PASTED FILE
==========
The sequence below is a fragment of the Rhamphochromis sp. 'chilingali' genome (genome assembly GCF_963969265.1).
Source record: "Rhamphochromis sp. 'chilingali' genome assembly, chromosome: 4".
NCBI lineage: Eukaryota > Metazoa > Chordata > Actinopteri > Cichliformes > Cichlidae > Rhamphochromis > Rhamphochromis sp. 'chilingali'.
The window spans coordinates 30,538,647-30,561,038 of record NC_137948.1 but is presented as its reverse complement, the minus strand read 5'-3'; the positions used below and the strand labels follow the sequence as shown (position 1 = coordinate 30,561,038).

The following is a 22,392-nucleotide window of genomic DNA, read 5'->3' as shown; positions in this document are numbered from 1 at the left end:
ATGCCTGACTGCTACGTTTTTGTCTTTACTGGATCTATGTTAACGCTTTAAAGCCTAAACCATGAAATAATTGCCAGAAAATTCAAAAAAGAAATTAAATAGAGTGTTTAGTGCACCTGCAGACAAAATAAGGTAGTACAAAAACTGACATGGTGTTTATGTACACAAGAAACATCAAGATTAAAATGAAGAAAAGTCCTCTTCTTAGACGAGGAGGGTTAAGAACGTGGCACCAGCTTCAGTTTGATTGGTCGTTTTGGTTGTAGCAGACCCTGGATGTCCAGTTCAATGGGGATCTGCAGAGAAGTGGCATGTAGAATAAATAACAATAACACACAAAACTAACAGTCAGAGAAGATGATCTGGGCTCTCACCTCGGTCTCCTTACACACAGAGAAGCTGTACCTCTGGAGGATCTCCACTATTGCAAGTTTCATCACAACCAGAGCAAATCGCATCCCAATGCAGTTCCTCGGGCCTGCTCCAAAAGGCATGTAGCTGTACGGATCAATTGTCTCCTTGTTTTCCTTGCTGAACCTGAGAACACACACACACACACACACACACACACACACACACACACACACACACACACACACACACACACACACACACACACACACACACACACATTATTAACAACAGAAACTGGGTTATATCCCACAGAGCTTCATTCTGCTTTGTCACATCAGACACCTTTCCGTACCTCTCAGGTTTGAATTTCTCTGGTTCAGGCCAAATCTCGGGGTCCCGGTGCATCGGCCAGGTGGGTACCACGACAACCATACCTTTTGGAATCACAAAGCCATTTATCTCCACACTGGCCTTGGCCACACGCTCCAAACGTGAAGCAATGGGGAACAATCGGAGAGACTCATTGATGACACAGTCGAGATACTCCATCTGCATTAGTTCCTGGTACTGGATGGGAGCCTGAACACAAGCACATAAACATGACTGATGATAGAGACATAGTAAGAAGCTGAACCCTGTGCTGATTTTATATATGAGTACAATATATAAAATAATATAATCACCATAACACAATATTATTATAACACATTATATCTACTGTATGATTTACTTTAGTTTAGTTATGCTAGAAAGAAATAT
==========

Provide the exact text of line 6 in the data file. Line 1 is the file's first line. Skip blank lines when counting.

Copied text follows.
ATGCCTGACTGCTACGTTTTTGTCTTTACTGGATCTATGTTAACGCTTTAAAGCCTAAACCATGAAATAATTGCCAGAAAATTCAAAAAAGAAATTAAATAGAGTGTTTAGTGCACCTGCAGACAAAATAAGGTAGTACAAAAACTGACATGGTGTTTATGTACACAAGAAACATCAAGATTAAAATGAAGAAAAGTCCTCTTCTTAGACGAGGAGGGTTAAGAACGTGGCACCAGCTTCAGTTTGATTGGTCGTTTTGGTTGTAGCAGACCCTGGATGTCCAGTTCAATGGGGATCTGCAGAGAAGTGGCATGTAGAATAAATAACAATAACACACAAAACTAACAGTCAGAGAAGATGATCTGGGCTCTCACCTCGGTCTCCTTACACACAGAGAAGCTGTACCTCTGGAGGATCTCCACTATTGCAAGTTTCATCACAACCAGAGCAAATCGCATCCCAATGCAGTTCCTCGGGCCTGCTCCAAAAGGCATGTAGCTGTACGGATCAATTGTCTCCTTGTTTTCCTTGCTGAACCTGAGAACACACACACACACACACACACACACACACACACACACACACACACACACACACACACACACACACACACACACACACACACACACACATTATTAACAACAGAAACTGGGTTATATCCCACAGAGCTTCATTCTGCTTTGTCACATCAGACACCTTTCCGTACCTCTCAGGTTTGAATTTCTCTGGTTCAGGCCAAATCTCGGGGTCCCGGTGCATCGGCCAGGTGGGTACCACGACAACCATACCTTTTGGAATCACAAAGCCATTTATCTCCACACTGGCCTTGGCCACACGCTCCAAACGTGAAGCAATGGGGAACAATCGGAGAGACTCATTGATGACACAGTCGAGATACTCCATCTGCATTAGTTCCTGGTACTGGATGGGAGCCTGAACACAAGCACATAAACATGACTGATGATAGAGACATAGTAAGAAGCTGAACCCTGTGCTGATTTTATATATGAGTACAATATATAAAATAATATAATCACCATAACACAATATTATTATAACACATTATATCTACTGTATGATTTACTTTAGTTTAGTTATGCTAGAAAGAAATAT